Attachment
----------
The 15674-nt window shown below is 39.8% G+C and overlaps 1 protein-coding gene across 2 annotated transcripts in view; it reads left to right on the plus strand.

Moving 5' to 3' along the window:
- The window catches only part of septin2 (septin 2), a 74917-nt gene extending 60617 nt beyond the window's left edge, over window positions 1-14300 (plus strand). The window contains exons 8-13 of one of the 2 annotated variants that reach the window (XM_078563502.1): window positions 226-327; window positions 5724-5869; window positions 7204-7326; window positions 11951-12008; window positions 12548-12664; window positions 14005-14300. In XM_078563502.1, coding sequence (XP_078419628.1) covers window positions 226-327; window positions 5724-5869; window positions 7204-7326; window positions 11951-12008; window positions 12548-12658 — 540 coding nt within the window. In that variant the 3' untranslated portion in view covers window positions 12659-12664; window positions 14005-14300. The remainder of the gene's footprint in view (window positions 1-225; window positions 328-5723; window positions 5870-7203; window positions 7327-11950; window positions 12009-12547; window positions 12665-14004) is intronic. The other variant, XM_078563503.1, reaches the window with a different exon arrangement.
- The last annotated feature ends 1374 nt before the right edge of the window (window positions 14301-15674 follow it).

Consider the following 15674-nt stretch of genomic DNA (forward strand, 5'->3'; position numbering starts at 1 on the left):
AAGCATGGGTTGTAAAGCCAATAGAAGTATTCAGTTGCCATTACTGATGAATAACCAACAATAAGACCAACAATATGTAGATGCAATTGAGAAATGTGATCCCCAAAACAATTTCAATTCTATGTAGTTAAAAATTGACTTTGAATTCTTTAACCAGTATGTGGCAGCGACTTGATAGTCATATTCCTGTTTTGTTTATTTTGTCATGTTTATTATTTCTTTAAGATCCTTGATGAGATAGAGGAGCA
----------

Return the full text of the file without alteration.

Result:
The 15674-nt window shown below is 39.8% G+C and overlaps 1 protein-coding gene across 2 annotated transcripts in view; it reads left to right on the plus strand.

Moving 5' to 3' along the window:
- The window catches only part of septin2 (septin 2), a 74917-nt gene extending 60617 nt beyond the window's left edge, over window positions 1-14300 (plus strand). The window contains exons 8-13 of one of the 2 annotated variants that reach the window (XM_078563502.1): window positions 226-327; window positions 5724-5869; window positions 7204-7326; window positions 11951-12008; window positions 12548-12664; window positions 14005-14300. In XM_078563502.1, coding sequence (XP_078419628.1) covers window positions 226-327; window positions 5724-5869; window positions 7204-7326; window positions 11951-12008; window positions 12548-12658 — 540 coding nt within the window. In that variant the 3' untranslated portion in view covers window positions 12659-12664; window positions 14005-14300. The remainder of the gene's footprint in view (window positions 1-225; window positions 328-5723; window positions 5870-7203; window positions 7327-11950; window positions 12009-12547; window positions 12665-14004) is intronic. The other variant, XM_078563503.1, reaches the window with a different exon arrangement.
- The last annotated feature ends 1374 nt before the right edge of the window (window positions 14301-15674 follow it).

Consider the following 15674-nt stretch of genomic DNA (forward strand, 5'->3'; position numbering starts at 1 on the left):
AAGCATGGGTTGTAAAGCCAATAGAAGTATTCAGTTGCCATTACTGATGAATAACCAACAATAAGACCAACAATATGTAGATGCAATTGAGAAATGTGATCCCCAAAACAATTTCAATTCTATGTAGTTAAAAATTGACTTTGAATTCTTTAACCAGTATGTGGCAGCGACTTGATAGTCATATTCCTGTTTTGTTTATTTTGTCATGTTTATTATTTCTTTAAGATCCTTGATGAGATAGAGGAGCA